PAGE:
Still,I’ll suggest that some social movementorganizations of Europe—the ones I found germane to study—are comparable to North American law schools in the way transnationalism has challenged their roles and meanings– and that this occurs in a manner that supports Aman’s account. For instance, the large human rights associations that I studied in France wereno longerspontaneous collective movements; they were ratherroutinized, highly organized bureaucracies with bank accounts and employee manuals.  Groups such as the Ligue des Droits de l’Homme, and the MouvementContre le Racisme et Pour l’Amitié entre les Peuples boasted dozens of thousands of dues-paying members.  They hosted formal training sessions enabling volunteer clinics to attain practical legal outcomes for refugee, discriminated, and indigent peoples.  Finally, they influenced national social policy and generated, throughorganizational power bases, several candidates for public office.  Most importantly for my project and this discussion, these groups—representing what many held to be the core values of French Republican citizenship in the mid-2000s—tried to resisttransnational governance by formally opposing the 2005 European Constitution.  Their position—one whose validity may have been debatable —was that the Constitution attenuated fundamental rights in a way a real constitutionswerenot supposed to.  The immediate result of thisposition and its widespread acceptance was defeat for the Constitution as voted.However, in the longterm, this resulted not in a mass democratic meditation upon regional integration as a goal,but in the pursuit of that goal by its main beneficiaries throughless democratic means. Ultimately, under the “Reform Treaty”,member states simply ratified the same languageyears later without provisions for fundamental rights, or the word “constitution”.  In effect, French domestic resistance to a transnational E.U. legal culture of the kind suggested by the Constitution did little toforestall global governance on the Continent. And in my opinion, these shifts in legitimacy from techno-legal innovation,through popular “legitimacy from below”, to sovereign “legitimacy from above”,helped cultivatethe fragility now marking the European Union of 2012.  But that’sanother direction for another day.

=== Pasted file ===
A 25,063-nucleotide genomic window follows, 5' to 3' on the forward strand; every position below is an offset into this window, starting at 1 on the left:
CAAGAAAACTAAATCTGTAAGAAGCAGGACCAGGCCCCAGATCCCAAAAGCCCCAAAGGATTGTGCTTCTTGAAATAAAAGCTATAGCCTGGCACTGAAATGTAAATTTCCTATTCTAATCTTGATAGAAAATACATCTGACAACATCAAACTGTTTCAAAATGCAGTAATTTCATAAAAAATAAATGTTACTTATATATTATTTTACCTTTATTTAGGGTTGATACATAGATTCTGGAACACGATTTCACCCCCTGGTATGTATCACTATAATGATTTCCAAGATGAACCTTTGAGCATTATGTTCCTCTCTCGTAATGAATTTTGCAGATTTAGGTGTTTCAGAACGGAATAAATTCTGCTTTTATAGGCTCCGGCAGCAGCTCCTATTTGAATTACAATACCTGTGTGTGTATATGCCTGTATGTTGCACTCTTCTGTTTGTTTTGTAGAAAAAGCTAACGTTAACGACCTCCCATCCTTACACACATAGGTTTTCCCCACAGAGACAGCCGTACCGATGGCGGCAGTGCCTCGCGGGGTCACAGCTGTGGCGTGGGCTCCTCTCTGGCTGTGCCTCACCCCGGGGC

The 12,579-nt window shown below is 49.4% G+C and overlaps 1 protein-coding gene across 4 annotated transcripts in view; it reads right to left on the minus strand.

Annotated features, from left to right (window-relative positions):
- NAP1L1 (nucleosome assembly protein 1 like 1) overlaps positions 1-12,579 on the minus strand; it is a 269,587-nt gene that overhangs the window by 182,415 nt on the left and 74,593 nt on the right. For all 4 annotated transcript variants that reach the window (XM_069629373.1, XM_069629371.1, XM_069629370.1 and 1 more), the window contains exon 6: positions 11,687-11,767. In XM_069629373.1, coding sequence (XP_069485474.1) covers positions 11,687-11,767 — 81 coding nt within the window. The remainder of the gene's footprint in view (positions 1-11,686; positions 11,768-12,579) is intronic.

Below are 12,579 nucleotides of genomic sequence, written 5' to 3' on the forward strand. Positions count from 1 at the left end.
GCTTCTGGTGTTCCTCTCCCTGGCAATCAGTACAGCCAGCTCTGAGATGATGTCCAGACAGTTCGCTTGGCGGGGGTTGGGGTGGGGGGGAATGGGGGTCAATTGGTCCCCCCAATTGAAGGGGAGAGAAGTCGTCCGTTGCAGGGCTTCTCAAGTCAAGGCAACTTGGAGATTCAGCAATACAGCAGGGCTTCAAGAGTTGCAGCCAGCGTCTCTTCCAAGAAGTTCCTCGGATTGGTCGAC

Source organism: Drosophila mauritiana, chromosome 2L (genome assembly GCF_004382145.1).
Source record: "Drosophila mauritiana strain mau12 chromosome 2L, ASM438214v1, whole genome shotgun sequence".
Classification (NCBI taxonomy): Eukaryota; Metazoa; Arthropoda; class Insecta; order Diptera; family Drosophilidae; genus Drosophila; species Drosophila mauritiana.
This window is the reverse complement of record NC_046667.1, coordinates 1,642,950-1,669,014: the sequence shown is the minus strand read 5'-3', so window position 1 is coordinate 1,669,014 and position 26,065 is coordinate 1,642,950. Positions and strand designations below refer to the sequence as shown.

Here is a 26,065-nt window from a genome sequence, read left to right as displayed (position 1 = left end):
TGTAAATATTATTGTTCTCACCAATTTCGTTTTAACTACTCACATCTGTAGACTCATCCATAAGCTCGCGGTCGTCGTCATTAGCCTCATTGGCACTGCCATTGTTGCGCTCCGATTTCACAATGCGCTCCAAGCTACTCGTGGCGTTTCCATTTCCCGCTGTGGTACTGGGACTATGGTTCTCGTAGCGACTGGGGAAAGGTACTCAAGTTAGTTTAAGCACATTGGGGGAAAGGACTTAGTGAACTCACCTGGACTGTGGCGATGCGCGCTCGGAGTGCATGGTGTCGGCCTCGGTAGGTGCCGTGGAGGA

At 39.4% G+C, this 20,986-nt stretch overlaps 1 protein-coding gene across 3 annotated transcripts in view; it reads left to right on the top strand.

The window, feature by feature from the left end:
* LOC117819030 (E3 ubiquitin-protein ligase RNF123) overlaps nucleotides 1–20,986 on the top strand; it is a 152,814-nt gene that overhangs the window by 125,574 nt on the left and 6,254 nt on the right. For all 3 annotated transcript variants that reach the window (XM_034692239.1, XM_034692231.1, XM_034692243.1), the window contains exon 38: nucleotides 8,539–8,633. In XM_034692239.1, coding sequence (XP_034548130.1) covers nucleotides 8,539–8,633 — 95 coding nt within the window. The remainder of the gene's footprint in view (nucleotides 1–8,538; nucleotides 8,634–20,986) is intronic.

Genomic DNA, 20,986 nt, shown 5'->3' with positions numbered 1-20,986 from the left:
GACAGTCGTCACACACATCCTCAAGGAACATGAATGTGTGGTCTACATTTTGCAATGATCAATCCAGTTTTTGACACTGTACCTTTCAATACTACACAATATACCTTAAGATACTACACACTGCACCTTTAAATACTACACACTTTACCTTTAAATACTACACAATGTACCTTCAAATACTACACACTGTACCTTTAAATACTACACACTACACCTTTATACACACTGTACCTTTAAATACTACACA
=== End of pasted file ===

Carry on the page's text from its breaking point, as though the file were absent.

Returning to the “law school crisis”, I seesimilarity in the way transnationalism created problems for French human rights activists and the way itnow confronts law school faculty and students.  This confrontation, Aman properly writes,demands a reconsideration of the nexus of theory and practice.It’s an insight that wasunderdeveloped in my French activist colleagues.  For them, the concern became how the variegated legal structure of the E.U would burden their established practices—of free law clinics for example.  Similarly, I have often heard, “how willpaying attention to the transnational contexts of law benefit the ultimate ‘practice’ of American law students?”In a few specific areas, that benefit might still beremote.  In others—international business transactions for instance—it is already ostensible.  Butacross all subjects, the benefit grows less remote each day, and our challenge is to anticipate the forms it will take in the days ahead.

As I entered the legal academic job market a few years ago, I was surprised to find a similar conservatism of thought.  “How would an anthropologist add value to the law classroom?”“How would international fieldwork on law be of use to our students?”These questions were premised upon the specious concept of “legal doctrine”.   What they really were asking, I nowunderstand, was how studies of “law in action” will promote studies of “legal doctrine”?  My own answer today is that they will not: they will complicate it, and should be invited to.  Because if nothing else, and asAman pointed out, this is one of the demands of legal education in a context of transnationalism.

At any rate, that word “doctrine” always carries a hint of purism.  And yet, increasing circulation of our concepts across boundaries of meaning, power, and space, means that our norms can’t remain—if ever they could—pure.   So I agree with Aman that the law school dilemma is really part of a larger global crisis of grappling with thenonpurity ofchanges in our approaches to meaning and our economic situations. .  This being said, law schools should feel ever morecompelled to understand —either by ethnographic or other means—the true impact of their effortsacross diverse contexts of advocacy and action.